No! No! Don’t Sing!

There was this famous story I believe Dada Kondake of Marathi Theater used to relate. A woman phones police station and complains that a man is roaming around naked in her neighborhood. This for some reason is a crime in our country. Promptly a policeman reaches the woman’s house and asks after the whereabouts of the offender. The woman guides him to a backstreet behind her house. She climbs on top of a cycle lying next to a wall, looks through a bathroom ventilator and points inside saying “here’s the man roaming around nude with no sense of decency”. The policeman tells her “Madam, if you go to so much trouble to look for obscenity, you will find it everywhere.”

Same story and advice is applicable to those who are trying to implicate Rapper Honey Singh for lyrics in some of his songs. For last two days Twitter has been abuzz with Honey Singh bashing. Now an IPS officer has gone ahead and lodged an FIR against Honey Singh. There was also an online petition making rounds for banning Honey Singh’s one performance in particular.

The thing with songs is, if you don’t like them, don’t listen to them. The specific songs of his that people are supposedly having problems with are not the songs that are available on any DVDs. These songs have undoubtedly very foul language. For that reason, they’re not being played by Radio or TV-stations either. The only way you could come across them is if you go searching for them in Youtube or some such site.

Now this is a queer way of getting offended. You hunt the song down, listen to it intently and then claim it offends you. Please go ahead and close the tab. But you want the singer reprimanded. For no sane reason. The worst part is that you are taking the discussion away from much more important points.

I have no qualms in saying that I have heard Honey Singh’s music and enjoyed quite a few of his songs. I will also grant you quite a lot of his songs do not picture women in too favorable a light. But why should that be a reason to ban his music? Are we banning everything that mentions women unfavorably? How many examples are you looking at? Let me go all Diwar-Amitabh-Bachchan on you and ask “pehle uss admi ka sign le ke aao”…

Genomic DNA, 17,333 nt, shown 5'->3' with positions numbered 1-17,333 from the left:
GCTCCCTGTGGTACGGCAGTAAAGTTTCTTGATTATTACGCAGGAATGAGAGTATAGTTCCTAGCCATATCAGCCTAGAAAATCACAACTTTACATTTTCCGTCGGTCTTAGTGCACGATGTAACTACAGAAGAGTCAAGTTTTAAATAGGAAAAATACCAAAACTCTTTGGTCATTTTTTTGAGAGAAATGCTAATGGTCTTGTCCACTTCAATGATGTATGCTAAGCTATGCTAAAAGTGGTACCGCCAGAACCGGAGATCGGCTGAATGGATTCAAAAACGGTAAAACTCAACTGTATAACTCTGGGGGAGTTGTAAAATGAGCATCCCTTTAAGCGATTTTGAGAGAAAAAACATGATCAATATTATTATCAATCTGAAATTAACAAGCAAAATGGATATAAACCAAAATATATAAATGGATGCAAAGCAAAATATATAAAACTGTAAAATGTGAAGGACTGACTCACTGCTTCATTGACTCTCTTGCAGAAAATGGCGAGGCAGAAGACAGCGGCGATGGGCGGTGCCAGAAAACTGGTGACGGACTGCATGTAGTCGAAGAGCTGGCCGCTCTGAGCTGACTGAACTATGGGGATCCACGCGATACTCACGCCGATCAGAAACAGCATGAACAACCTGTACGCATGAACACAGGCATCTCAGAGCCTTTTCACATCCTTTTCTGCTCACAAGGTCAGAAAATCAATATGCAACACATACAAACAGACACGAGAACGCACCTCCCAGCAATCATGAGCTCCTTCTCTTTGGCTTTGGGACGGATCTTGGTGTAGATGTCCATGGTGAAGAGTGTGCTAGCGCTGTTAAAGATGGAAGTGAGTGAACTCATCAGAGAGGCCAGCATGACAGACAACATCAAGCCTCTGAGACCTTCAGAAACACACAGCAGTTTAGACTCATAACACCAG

–          Are we banning all religious books? None of them, not one, are respectful of women. If women are not described as outright agents of devil, they’re described as men’s chattel. Where’s the PIL banning all religious books?

–          Are we banning all item numbers? Countless other songs objectifying women? How about excessively degenerate Bhojpuri songs?

–          Are we banning all Hindi movies? Where women are invariably either a second fiddle to a male lead or merely a pretty face with a few song and dance sequences. How about Banning Subhash Ghai movies where women are won like trophies at the end of sports contests? Remember Bike race in Hero or Kabaddi in Pardes? (I don’t want to start on Hollywood, but there’s an article on Cracked.com about how Hollywood treats females there. You should look it up.)

–          Are we going to ban all the books and all other art forms where women are treated less than honorably? And who’s going to be the judge of what is honorable and what’s not?

Are we so afraid of a two-bit rapper? Honey Singh is a minor fad just like tons of Punjabi singers who made it big for a year or two and then faded away in oblivion. Are we trying to address the disease or a mere symptom when we try to ban Honey Singh? Granted, Honey Singh is a symptom of the rot our societal values. But he’s a mere symptom. Focusing on him takes the attention away from really important place – our own minds.

There’re women that need to be armed. Children need to be rescued from the clutches of unscrupulous scum. There’re millions and billions of male homo sapience sapience to be converted in to human beings. We have to make safer – not only our streets but also our homes, hospitals, police stations, schools, colleges, buses, cars and day-care centers. There’re laws that need changing. Courts that need to move faster. Few more gang rape cases that need similar attention that one in Delhi received. There’s mind-set that needs changing. There’s this patriarchic culture that needs overhauling.

We’re facing all these giants that need to be conquered and we’re trying to silence a rapper? Are we looking for a placebo and not for a cure? Is this a quick-fix for our conscience to wash away the guilt and shame of Delhi rape? Do we need Honey Singh to be a scape-goat so we can go back to our happily indifferent ignorant blissful lives behind flat-screen TVs and multiple megabyte Wi-fi?

Do we seriously think filth in lyrics of a rapper our biggest problem? Here’s a song of his. There’s this one line that’s explicitly offensive to women. Go digging and let me know if you can find it. Meanwhile if you enjoy the music, don’t mention it.

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About bforbihag
Poochhate hai wo ki Ghaalib kaun hai, Koi batlao ke hum batalaaye kya?

One Response to No! No! Don’t Sing!

  1. yogeshpatwari says:

    And then there were people like me who weren’t even aware of the song’s existence before this furore happened. So, in order for me to hate Honey Singh appropriately, should I google the song first and listen to it?

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